on monogamy, polygamy and the threat of the new anti-oppressive norm
i was just talking to somebody about this yesterday
about the way we think about monogamy, and the fact that we only think of it as oppressive because of how it came to be a part of how we think about relationships, and because of how it has functioned for most/many people.
monogamy does not come easily for many people.
but polygamy does not come easily for some people
and we exclude monogamy from the the discussion in totality, at the risk of creating polygamy as some new kind of ‘norm’ and not allowing for people who don’t feel the same way about it.
and we all live the trouble with ‘norms’
and i don’t think it matters how a person gets to being monogamous.
if we can do away with fixed points (as most ‘radical’ thinkers have) then we will have to accept that polygamy and monogamy exist along a continuum we must respect people who inhabit all points along that continuum.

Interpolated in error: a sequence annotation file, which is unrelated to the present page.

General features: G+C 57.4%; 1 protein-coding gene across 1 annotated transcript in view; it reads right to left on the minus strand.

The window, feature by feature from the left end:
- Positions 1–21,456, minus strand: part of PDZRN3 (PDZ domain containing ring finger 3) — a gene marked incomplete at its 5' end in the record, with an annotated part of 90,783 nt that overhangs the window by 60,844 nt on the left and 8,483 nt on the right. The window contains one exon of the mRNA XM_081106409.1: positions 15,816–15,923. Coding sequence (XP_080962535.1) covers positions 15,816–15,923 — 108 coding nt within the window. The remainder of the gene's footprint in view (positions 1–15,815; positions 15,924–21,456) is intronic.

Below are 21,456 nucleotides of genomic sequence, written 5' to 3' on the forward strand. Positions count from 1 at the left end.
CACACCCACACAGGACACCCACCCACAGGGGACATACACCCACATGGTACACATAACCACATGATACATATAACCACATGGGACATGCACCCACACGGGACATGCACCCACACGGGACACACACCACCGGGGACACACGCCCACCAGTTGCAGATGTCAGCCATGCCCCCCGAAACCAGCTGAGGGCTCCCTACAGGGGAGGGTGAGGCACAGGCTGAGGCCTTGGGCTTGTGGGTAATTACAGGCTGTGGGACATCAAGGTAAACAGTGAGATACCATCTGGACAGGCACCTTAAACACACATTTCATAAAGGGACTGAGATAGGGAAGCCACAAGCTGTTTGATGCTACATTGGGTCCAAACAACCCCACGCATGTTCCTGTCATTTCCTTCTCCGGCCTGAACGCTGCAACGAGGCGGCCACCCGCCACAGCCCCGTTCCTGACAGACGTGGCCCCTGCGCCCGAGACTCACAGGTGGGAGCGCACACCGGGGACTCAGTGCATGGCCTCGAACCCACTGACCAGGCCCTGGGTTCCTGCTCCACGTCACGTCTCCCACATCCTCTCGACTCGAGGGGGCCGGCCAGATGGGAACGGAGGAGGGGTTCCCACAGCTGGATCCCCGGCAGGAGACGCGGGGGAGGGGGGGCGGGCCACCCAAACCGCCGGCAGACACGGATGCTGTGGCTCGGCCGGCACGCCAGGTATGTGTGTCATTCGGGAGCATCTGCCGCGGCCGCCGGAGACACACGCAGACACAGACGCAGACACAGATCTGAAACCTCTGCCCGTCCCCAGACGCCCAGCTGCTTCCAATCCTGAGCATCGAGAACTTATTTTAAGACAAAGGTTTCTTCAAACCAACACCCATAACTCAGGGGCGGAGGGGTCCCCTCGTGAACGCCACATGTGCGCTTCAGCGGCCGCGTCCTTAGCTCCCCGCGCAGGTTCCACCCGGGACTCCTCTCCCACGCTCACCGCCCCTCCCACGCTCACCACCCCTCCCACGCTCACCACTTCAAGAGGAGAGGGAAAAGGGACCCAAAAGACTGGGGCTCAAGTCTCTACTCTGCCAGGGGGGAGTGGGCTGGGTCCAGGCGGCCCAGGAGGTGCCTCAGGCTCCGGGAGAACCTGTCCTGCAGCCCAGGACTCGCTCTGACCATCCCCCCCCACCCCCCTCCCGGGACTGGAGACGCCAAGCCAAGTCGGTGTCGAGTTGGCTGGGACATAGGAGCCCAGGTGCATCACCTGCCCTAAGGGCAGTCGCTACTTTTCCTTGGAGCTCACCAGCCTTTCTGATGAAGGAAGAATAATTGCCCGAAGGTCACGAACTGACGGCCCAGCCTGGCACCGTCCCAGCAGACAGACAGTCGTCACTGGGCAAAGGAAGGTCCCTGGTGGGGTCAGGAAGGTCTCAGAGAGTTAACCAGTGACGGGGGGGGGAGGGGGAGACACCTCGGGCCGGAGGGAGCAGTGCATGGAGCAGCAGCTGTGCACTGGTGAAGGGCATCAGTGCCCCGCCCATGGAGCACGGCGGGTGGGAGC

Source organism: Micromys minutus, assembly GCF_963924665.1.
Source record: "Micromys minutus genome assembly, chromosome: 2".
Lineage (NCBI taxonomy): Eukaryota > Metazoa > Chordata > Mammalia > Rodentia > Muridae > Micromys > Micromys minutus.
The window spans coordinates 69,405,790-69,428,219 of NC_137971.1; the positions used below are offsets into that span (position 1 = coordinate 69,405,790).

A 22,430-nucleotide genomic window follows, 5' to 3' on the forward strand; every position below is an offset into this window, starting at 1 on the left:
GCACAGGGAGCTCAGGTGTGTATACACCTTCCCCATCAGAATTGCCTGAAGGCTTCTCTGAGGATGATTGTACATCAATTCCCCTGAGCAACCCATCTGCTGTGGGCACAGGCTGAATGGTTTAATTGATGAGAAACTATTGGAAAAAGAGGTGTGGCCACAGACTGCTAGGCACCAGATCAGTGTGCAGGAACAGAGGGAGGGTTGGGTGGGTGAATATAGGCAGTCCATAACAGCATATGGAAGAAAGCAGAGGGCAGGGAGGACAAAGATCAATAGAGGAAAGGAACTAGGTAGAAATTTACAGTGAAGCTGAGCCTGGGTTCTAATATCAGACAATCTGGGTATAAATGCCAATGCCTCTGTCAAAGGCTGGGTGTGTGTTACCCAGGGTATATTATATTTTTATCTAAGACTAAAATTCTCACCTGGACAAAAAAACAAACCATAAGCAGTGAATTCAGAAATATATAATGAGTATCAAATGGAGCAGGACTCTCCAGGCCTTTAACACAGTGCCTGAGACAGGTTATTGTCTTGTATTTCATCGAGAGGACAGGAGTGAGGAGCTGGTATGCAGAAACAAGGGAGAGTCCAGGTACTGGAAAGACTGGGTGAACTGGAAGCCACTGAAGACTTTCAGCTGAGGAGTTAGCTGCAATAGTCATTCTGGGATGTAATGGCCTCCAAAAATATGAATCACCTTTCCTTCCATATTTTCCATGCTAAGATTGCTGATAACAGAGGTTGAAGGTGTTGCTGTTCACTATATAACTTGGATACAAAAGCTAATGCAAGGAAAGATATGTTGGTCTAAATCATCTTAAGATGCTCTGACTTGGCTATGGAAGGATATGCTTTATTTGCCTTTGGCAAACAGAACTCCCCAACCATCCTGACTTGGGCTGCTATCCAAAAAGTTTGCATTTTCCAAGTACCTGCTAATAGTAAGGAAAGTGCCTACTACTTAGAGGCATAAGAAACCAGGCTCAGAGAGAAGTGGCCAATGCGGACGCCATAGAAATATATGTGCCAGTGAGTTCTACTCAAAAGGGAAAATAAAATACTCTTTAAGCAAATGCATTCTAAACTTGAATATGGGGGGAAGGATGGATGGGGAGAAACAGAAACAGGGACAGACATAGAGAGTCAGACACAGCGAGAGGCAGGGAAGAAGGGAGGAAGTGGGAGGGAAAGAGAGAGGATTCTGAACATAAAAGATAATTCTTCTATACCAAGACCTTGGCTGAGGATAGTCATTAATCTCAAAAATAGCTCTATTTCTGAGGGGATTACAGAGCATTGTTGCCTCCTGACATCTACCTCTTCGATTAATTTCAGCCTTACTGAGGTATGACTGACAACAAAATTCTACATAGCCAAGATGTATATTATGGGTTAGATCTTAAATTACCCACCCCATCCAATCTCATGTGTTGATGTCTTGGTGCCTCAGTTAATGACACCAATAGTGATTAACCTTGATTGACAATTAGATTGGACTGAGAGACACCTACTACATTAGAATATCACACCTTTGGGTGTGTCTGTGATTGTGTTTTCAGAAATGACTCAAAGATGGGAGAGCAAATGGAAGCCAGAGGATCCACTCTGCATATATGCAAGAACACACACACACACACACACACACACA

if a person has experiences that make polygamy feel unsafe or untrue to them, we must respect that too, without making them feel as if making that choice proves that they are damaged goods or that they haven’t dealt with the trauma of those experiences. and like if they just sorted through that trauma they could be poly…which is the supposed right way to be.
people choose the lives they choose, the ones that make them happy, based on their experiences. and experiences that happen in the sexual/emotional realm are a part of that. it does not make them a victim if those experiences shape their lives and their future relationships. it is still about their comfort.
so yes polygamy
and yes monogamy
when people who do the critical work to understand the roots of oppressive structures begin to hold up the alternative as doctrine they run the risk of recreating the same kind of babylonian regimes that they hope to take down.